Ella, a teacher in the small Finnish town of Rabbit Back, discovers that something strange is happening to the books in the local library. The apparently normal copy of Dostoevsky’s Crime and Punishment has been re-written so its protagonist is shot, not imprisoned; Aslan has killed Jadis in The Lion, The Witch and The Wardrobe, and a number of other works have been similarly altered. When challenged the librarian is evasive, yet it is with Ella’s admission to the secretive Rabbit Back Literature Society, a group of writers trained from childhood by the famous author Laura White, that the plot really thickens. What follows is less a process of Ella uncovering the truth than it is the unveiling of a succession of absences: who was the missing tenth member of the society, and what happened to him? And what has become of Laura White?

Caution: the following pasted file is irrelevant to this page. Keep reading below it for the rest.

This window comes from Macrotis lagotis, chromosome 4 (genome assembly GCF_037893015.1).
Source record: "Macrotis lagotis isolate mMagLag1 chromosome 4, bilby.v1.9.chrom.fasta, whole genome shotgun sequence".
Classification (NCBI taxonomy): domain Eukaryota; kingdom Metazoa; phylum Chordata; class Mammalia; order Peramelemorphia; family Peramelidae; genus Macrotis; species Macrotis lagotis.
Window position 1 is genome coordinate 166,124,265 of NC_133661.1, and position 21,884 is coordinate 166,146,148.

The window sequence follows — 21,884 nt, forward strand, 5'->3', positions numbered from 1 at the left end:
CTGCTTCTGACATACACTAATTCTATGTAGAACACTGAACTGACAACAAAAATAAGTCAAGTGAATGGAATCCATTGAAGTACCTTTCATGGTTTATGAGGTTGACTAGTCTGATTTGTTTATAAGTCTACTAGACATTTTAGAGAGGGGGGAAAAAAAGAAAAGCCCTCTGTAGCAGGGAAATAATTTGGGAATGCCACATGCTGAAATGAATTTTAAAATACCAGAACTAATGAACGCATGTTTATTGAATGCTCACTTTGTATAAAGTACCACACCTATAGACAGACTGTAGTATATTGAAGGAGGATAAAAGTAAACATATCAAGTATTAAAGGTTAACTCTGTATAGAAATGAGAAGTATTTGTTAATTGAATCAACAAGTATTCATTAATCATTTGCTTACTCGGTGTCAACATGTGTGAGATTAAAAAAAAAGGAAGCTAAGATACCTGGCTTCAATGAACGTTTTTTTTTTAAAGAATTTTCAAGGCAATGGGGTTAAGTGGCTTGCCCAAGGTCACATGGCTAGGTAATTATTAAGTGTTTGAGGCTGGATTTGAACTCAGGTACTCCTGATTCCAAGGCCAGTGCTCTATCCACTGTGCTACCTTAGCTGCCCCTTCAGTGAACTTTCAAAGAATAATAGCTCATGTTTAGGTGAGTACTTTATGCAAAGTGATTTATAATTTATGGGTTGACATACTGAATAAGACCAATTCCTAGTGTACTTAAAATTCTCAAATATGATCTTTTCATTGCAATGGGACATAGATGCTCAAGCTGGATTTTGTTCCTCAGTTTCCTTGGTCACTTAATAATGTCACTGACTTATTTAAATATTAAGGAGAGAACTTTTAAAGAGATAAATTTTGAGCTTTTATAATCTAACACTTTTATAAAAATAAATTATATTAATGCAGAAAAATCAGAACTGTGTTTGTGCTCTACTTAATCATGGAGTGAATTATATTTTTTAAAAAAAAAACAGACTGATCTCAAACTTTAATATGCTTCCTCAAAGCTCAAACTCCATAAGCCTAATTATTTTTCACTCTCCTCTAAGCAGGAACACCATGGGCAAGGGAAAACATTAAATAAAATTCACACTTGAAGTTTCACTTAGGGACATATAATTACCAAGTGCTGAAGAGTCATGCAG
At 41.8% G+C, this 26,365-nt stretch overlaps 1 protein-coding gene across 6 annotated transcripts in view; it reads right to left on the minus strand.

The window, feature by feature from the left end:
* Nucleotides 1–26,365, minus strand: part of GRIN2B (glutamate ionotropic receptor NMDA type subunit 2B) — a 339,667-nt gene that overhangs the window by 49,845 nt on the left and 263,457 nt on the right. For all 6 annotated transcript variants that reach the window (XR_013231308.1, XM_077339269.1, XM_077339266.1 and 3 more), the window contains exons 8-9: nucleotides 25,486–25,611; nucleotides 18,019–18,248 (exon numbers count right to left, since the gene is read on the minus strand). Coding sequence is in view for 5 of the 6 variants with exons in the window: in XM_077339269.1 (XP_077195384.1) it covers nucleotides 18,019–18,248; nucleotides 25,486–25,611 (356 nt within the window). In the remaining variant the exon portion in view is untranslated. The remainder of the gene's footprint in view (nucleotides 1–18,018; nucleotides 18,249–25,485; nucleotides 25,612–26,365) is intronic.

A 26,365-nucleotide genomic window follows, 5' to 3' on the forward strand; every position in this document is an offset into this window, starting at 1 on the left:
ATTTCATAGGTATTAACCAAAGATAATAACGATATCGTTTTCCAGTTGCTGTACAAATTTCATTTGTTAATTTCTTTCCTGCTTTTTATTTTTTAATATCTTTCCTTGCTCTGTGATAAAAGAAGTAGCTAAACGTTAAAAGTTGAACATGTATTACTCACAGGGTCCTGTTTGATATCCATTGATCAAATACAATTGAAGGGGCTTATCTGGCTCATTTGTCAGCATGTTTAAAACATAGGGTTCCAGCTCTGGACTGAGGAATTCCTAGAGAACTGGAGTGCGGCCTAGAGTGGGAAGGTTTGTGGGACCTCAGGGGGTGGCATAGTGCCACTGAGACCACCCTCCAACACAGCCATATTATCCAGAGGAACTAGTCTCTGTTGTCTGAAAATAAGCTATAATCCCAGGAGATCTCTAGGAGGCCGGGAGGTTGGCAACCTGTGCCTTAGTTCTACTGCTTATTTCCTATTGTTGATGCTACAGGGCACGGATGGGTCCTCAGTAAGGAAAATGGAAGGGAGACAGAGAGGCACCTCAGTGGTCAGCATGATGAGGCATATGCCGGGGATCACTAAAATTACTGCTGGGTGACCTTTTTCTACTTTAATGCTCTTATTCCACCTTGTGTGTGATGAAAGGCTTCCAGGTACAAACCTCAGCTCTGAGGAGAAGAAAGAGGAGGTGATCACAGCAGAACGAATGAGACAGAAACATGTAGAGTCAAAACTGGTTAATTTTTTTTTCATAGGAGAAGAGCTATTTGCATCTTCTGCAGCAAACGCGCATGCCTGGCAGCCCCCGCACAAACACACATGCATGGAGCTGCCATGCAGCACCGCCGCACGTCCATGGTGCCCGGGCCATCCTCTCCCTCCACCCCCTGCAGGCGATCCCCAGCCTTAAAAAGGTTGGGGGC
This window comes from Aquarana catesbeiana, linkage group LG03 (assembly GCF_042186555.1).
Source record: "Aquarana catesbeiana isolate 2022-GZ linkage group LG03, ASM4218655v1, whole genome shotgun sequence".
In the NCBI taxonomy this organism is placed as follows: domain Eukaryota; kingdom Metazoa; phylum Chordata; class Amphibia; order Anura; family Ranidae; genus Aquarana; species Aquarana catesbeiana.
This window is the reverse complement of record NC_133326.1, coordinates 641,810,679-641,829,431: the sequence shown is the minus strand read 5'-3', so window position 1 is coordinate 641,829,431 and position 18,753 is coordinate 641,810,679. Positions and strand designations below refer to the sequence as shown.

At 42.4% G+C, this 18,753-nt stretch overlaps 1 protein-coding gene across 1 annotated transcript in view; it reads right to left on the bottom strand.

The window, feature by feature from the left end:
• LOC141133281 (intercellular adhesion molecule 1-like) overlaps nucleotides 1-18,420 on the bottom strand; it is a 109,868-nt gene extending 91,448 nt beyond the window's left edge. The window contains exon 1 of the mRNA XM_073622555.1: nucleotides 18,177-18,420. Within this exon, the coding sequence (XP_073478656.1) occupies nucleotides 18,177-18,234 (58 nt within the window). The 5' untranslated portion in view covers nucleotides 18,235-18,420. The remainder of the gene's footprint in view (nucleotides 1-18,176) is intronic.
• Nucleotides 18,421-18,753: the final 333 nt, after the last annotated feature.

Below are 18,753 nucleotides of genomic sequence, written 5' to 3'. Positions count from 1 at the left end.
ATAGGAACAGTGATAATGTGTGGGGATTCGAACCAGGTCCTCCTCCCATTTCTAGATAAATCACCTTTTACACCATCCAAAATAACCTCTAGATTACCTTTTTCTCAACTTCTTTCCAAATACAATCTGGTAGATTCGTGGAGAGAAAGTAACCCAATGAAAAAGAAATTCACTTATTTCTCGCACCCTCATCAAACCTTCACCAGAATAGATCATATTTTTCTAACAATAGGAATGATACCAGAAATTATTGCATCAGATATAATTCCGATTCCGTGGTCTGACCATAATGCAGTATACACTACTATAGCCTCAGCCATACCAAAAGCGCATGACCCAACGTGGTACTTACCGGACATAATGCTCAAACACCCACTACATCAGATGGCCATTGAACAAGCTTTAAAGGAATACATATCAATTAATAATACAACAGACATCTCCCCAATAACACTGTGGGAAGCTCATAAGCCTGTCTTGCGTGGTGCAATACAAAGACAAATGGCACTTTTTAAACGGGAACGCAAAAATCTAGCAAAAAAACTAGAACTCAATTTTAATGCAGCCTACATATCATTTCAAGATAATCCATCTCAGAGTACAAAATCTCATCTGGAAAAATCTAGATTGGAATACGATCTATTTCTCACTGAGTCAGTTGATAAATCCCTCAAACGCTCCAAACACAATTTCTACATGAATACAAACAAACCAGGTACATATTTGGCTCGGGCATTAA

The star turn of this novel is the town of Rabbit Back itself and its bizarre yet uncomfortably believable inhabitants: lost in the snow somewhere between Angela Carter and Italo Calvino, it’s a place where the borders between reality and fiction seem disconcertingly porous. Superbly written (and admirably translated by Lola M. Rogers) and taking risks that in less skilful hands would not pay off, this exploration of the act of storytelling is as chilling as it is beguiling.